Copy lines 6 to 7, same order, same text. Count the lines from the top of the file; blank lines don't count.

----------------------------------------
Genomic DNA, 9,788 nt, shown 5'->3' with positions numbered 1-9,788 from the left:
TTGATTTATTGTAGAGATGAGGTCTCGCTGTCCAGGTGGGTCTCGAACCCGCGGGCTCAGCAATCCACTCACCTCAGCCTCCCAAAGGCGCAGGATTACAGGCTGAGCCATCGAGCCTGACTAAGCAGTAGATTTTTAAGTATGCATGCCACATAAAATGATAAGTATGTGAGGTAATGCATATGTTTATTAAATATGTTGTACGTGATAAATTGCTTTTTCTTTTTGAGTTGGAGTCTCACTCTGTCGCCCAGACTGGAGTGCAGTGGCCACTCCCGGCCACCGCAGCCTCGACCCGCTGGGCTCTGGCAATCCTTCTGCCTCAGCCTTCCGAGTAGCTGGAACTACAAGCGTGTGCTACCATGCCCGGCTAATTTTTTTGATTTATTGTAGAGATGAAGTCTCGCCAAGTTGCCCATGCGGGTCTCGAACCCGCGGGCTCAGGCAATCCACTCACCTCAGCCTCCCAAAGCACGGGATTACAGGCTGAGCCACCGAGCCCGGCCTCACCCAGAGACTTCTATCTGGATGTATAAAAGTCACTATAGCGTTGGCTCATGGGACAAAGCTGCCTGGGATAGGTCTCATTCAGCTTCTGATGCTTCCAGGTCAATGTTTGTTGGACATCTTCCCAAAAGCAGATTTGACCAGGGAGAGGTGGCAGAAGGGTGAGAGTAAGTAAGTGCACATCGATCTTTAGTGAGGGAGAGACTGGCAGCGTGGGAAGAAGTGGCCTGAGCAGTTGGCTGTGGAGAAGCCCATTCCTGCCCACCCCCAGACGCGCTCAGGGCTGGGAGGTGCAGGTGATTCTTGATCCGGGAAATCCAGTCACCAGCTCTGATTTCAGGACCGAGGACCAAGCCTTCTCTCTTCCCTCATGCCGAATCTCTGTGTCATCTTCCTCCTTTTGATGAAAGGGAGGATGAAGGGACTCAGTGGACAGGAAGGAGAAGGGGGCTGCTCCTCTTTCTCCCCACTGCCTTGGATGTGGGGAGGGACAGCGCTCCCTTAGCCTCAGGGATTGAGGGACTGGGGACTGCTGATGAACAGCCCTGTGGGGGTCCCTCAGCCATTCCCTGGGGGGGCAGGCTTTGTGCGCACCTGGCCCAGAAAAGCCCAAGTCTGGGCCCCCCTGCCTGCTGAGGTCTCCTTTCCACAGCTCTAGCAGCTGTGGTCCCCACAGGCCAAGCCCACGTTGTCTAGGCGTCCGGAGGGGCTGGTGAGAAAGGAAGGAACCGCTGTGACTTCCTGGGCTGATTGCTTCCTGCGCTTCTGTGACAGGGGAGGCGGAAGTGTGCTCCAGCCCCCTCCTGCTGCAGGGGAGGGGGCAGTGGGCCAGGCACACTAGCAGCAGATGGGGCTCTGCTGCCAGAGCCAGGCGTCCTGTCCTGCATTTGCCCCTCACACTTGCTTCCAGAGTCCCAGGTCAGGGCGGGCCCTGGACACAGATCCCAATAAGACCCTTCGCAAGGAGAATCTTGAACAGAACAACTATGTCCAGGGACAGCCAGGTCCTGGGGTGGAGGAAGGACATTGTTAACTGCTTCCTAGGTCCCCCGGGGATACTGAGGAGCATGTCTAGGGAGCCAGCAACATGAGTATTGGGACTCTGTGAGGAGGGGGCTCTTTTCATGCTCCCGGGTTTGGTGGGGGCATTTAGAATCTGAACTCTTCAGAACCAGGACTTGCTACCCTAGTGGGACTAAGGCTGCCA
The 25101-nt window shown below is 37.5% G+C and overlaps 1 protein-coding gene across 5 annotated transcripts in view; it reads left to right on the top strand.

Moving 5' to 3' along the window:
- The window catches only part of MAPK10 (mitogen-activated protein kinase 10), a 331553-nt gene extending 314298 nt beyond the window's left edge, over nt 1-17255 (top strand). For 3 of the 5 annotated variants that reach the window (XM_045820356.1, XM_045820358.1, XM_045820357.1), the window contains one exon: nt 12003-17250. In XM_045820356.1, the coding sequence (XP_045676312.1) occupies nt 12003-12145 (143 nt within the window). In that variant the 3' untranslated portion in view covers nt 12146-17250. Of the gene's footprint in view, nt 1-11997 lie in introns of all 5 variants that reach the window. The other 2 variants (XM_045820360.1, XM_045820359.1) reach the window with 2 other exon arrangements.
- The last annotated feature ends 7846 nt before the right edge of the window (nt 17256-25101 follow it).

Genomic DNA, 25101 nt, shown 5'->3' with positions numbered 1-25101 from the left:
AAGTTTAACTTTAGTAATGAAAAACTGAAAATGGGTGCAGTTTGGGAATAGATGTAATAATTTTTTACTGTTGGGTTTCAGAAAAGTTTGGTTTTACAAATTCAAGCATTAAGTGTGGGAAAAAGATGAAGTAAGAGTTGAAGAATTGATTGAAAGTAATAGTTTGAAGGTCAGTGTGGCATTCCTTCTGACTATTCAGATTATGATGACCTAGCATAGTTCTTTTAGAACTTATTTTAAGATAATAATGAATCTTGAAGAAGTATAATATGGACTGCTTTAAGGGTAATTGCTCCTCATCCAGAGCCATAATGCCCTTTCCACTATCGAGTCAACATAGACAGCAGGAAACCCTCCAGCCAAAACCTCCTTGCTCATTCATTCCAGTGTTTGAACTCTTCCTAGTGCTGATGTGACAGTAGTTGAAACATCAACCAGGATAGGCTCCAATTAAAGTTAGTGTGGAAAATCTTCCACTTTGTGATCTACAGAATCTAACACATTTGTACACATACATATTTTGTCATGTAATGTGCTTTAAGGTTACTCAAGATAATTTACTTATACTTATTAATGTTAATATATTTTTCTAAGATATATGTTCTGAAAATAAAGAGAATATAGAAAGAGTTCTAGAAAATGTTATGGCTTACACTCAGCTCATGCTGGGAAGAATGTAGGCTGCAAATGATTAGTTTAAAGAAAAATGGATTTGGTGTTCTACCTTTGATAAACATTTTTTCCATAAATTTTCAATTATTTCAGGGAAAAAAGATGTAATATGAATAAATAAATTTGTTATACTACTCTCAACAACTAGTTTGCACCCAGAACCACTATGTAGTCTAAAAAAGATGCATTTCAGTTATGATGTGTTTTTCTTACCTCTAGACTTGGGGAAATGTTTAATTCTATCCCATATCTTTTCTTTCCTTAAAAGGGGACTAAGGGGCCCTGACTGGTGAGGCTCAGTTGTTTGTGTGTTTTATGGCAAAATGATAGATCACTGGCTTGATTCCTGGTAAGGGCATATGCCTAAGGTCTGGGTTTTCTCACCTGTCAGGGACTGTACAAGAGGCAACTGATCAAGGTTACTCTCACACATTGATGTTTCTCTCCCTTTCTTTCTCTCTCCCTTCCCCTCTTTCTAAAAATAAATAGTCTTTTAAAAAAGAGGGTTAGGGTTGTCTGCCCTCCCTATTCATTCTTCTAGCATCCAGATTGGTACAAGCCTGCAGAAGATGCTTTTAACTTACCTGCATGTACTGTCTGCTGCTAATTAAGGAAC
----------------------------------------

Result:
- The last annotated feature ends 7846 nt before the right edge of the window (nt 17256-25101 follow it).

Genomic DNA, 25101 nt, shown 5'->3' with positions numbered 1-25101 from the left: